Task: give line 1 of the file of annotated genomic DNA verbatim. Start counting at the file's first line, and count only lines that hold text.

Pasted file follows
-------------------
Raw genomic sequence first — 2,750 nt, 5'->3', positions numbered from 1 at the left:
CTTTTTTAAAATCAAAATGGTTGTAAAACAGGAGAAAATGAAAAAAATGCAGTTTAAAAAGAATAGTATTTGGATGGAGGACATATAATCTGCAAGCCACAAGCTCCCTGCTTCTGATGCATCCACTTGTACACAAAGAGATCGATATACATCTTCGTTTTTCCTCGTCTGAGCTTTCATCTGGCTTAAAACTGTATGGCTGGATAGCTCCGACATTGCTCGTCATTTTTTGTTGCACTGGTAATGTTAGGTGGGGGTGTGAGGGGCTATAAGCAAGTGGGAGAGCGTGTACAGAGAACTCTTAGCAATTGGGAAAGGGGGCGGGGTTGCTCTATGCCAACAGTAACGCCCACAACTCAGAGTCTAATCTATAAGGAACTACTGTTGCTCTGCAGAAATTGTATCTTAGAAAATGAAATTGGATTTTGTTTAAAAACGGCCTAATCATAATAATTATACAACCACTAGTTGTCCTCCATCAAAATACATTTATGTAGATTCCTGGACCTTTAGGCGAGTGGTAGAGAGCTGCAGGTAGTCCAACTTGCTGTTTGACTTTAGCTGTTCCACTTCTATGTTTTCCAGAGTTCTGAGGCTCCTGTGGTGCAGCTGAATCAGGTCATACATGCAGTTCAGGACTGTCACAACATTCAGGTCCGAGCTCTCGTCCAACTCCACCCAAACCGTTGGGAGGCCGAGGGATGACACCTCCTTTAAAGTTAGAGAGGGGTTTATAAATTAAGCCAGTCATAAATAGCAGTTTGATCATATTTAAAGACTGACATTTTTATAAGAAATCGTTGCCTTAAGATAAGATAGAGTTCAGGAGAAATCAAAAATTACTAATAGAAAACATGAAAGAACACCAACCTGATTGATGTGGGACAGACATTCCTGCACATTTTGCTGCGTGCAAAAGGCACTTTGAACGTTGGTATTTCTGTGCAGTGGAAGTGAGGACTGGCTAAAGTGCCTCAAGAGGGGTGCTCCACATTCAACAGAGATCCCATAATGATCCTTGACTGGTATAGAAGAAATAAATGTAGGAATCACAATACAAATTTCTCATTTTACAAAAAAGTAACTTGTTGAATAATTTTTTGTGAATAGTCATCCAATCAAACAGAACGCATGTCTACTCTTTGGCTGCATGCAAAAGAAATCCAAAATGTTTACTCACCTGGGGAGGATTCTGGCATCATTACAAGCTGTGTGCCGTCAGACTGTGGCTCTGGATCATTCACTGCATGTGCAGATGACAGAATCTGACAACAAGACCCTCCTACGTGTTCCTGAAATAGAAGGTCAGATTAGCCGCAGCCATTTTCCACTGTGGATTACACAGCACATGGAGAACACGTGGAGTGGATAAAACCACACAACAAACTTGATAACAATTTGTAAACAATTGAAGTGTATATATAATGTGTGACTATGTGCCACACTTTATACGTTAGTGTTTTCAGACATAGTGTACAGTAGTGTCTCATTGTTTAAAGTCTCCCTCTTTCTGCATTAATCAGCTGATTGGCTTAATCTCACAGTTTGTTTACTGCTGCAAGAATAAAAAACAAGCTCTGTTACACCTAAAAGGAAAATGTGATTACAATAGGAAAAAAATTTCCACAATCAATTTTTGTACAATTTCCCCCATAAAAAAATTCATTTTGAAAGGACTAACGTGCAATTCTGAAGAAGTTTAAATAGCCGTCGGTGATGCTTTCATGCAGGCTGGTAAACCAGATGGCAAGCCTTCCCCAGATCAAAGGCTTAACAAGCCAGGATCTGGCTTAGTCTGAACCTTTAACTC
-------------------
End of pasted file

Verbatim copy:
Raw genomic sequence first — 2,750 nt, 5'->3', positions numbered from 1 at the left: